Monday, May 30, 2011

Did my dopamine do it?

When I wrote my last week’s blog, I did not expect that soon it would become so relevant. Not the main theme but a little example in it, the case of the influence of dopamine on risk taking and sexual behaviour. More and more it has become clear that a higher dopamine level in your brain stimulates both. The level can be increased by taking the drug for pleasure or for medical reasons, but also when one doesn’t take it there are differences in the dopamine levels in the brains of individual persons resulting, as is to be expected, in different levels of risk taking and sexuality. Since such a connection exists it is likely that both kinds of behaviour tend to go together.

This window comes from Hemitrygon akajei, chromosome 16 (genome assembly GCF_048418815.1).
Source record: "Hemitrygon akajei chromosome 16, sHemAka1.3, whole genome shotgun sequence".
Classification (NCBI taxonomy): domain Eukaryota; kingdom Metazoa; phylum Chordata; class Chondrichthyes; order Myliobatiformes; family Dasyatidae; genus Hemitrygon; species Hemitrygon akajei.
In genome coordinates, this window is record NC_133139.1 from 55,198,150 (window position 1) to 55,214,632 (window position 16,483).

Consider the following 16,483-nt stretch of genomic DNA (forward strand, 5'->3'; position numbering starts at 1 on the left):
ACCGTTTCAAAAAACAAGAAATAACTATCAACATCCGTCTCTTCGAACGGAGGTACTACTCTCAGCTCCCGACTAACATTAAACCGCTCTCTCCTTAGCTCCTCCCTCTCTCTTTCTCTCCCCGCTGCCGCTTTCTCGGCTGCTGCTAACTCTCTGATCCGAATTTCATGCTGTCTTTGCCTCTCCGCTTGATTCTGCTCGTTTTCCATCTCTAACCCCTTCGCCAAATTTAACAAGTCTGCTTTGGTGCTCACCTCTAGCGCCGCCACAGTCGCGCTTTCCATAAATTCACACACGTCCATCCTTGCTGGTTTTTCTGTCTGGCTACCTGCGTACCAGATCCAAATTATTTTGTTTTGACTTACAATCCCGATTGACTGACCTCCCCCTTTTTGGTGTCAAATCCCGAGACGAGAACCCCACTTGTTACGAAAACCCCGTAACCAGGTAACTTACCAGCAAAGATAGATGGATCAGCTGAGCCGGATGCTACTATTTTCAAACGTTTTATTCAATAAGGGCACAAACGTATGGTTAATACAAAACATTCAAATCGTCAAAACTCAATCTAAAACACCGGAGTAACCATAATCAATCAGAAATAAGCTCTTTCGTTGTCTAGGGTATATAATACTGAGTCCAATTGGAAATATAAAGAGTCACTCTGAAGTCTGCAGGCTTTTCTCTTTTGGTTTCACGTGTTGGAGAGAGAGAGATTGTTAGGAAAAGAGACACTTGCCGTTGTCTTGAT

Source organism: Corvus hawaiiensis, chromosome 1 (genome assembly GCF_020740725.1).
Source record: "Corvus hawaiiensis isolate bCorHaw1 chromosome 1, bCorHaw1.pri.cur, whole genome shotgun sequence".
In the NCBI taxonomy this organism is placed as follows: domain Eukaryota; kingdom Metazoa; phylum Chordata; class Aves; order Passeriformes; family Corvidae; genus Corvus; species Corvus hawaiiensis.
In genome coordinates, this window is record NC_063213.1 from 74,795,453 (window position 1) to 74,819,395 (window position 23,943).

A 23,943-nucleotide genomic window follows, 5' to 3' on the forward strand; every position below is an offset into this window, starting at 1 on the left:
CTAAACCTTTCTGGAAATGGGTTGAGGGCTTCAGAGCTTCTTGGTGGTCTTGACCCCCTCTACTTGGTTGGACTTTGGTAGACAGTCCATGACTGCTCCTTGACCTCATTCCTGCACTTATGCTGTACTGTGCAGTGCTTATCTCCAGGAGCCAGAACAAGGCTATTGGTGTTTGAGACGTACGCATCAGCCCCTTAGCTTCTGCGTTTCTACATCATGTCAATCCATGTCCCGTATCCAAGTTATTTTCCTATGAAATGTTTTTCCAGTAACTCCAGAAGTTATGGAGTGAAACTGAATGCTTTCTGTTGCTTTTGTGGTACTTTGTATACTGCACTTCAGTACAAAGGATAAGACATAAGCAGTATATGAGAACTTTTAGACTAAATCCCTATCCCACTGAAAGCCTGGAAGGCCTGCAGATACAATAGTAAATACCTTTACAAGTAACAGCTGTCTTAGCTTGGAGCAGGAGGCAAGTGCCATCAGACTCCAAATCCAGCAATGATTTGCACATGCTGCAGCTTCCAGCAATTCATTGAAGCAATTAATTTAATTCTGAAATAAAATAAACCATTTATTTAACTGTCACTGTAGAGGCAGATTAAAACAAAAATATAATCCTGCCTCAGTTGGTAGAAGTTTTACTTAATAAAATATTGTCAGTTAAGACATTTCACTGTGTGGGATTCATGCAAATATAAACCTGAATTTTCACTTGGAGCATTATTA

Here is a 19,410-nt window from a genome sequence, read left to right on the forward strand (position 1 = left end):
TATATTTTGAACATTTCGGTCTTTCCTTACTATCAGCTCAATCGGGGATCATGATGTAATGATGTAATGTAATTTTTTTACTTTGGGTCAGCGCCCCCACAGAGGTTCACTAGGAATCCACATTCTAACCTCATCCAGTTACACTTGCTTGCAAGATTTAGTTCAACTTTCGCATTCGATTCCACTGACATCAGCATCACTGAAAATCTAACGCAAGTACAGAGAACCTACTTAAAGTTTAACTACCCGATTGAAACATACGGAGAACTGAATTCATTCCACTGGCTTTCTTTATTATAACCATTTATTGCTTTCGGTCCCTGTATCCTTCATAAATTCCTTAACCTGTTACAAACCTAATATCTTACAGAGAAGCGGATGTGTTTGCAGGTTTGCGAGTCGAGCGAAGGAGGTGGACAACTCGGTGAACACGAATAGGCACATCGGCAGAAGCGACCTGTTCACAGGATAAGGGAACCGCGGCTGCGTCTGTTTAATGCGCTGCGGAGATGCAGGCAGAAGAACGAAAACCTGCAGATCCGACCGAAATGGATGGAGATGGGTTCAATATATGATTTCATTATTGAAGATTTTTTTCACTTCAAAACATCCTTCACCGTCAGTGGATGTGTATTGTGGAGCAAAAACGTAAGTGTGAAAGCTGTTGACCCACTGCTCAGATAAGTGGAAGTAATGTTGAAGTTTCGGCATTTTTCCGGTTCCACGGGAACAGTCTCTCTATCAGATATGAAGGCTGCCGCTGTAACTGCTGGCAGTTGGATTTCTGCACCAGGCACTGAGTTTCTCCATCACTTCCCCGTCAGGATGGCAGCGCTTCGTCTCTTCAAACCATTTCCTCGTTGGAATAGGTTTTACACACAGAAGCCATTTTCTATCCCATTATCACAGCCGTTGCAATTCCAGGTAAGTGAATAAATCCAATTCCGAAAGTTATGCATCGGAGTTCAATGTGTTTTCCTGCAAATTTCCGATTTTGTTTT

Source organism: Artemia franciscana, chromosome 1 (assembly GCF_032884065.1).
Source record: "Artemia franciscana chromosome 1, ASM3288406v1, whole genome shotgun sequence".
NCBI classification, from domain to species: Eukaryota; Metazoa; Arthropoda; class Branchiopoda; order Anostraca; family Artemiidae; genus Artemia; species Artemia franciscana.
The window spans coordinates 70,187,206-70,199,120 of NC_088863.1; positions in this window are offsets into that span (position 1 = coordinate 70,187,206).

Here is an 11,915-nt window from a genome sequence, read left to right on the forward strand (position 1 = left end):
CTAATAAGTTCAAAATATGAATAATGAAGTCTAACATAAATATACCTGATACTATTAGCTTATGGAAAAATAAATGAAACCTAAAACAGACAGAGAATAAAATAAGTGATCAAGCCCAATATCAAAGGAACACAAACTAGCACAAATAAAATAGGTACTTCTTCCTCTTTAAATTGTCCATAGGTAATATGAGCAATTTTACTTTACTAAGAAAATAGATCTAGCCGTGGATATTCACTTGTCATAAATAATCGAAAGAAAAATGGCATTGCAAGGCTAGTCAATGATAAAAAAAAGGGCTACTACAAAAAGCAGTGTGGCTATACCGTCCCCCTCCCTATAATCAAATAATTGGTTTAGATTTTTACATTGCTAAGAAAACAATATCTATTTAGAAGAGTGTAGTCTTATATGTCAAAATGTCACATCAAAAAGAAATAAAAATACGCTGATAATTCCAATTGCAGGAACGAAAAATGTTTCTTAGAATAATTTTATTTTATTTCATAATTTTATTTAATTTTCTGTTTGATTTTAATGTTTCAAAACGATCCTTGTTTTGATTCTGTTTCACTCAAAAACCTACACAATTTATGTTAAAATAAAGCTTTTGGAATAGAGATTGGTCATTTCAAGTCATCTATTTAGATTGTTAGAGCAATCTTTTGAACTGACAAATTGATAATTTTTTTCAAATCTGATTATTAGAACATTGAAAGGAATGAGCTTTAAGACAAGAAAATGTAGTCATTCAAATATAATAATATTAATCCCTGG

The next cases are not meant for proving this theory and they cannot be more than tentative and suggestive, but take for instance Casanova, an adventurer from the 18th century known by his love affairs who succeeded to get important positions and to gain huge capitals but also lost them again and again. In Mozart’s version of Don Giovanni he had 1003 sweethearts in Spain and many in other countries, too, as we hear in the background music, but when admonished to improve his behaviour, he took the risk to turn a deaf ear to the warning and in the end he went to hell. Often we see that also men in high political power positions show risky sexual behaviour; risky not only because it can mean the end of marriage but also because they stake their high positions. There seems to be a relation: men at the top are sexual attractive (by the way, it seems that this is also true for women, although there are some differences), although it needs not automatically to be so that this leads to risky behaviour. Yet it often happens. Everybody knows the case of former US president Bill Clinton and Monica Lewinsky. The French ex-president Fran├žois Mitterand had a daughter in an extramarital relation and the Dutch prince Bernhard, father of the present Queen of the Netherlands, too. Examples abound actually on all levels of power. Now, maybe a new affair can be added, the case of DSK, former Managing Director of the International Monetary Fund and possible presidential candidate in France, who has been accused of sexual assault of a chambermaid. The case is still sub judice, under judgement, so I leave it open whether he is guilty or not, but what is the point here is that cases like this do happen. If they all can be ascribed to high levels of dopamine in the brain (or to another drug, or to a genetic factor) then a question presents itself that I have asked already several times: who is responsible for the behaviour? Are we simply executors of our physical mechanism? In a certain sense we are, but that does not make a person not responsible or less responsible for what he (or she) does in a bigger degree  than for what he does, for instance, as the president of a country or as the managing director of an important financial institution.